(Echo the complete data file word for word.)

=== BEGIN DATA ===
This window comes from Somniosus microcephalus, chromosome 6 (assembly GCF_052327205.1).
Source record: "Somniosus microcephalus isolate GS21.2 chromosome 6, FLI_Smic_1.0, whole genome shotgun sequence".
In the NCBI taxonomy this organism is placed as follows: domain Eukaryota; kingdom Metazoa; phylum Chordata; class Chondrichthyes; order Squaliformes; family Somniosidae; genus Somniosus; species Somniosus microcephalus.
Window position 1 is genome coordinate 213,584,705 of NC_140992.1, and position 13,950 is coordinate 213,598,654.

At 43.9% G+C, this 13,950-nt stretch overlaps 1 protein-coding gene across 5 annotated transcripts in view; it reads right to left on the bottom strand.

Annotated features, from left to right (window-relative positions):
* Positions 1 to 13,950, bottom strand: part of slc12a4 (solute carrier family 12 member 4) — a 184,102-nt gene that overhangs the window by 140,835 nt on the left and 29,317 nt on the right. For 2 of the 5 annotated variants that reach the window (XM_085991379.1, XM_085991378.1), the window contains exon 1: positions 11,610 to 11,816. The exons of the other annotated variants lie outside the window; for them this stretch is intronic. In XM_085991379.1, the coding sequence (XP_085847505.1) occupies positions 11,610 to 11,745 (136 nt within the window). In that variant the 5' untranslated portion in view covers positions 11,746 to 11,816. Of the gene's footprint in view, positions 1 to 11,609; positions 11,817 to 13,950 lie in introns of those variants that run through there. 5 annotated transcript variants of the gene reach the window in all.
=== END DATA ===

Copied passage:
This window comes from Somniosus microcephalus, chromosome 6 (assembly GCF_052327205.1).
Source record: "Somniosus microcephalus isolate GS21.2 chromosome 6, FLI_Smic_1.0, whole genome shotgun sequence".
In the NCBI taxonomy this organism is placed as follows: domain Eukaryota; kingdom Metazoa; phylum Chordata; class Chondrichthyes; order Squaliformes; family Somniosidae; genus Somniosus; species Somniosus microcephalus.
Window position 1 is genome coordinate 213,584,705 of NC_140992.1, and position 13,950 is coordinate 213,598,654.

At 43.9% G+C, this 13,950-nt stretch overlaps 1 protein-coding gene across 5 annotated transcripts in view; it reads right to left on the bottom strand.

Annotated features, from left to right (window-relative positions):
* Positions 1 to 13,950, bottom strand: part of slc12a4 (solute carrier family 12 member 4) — a 184,102-nt gene that overhangs the window by 140,835 nt on the left and 29,317 nt on the right. For 2 of the 5 annotated variants that reach the window (XM_085991379.1, XM_085991378.1), the window contains exon 1: positions 11,610 to 11,816. The exons of the other annotated variants lie outside the window; for them this stretch is intronic. In XM_085991379.1, the coding sequence (XP_085847505.1) occupies positions 11,610 to 11,745 (136 nt within the window). In that variant the 5' untranslated portion in view covers positions 11,746 to 11,816. Of the gene's footprint in view, positions 1 to 11,609; positions 11,817 to 13,950 lie in introns of those variants that run through there. 5 annotated transcript variants of the gene reach the window in all.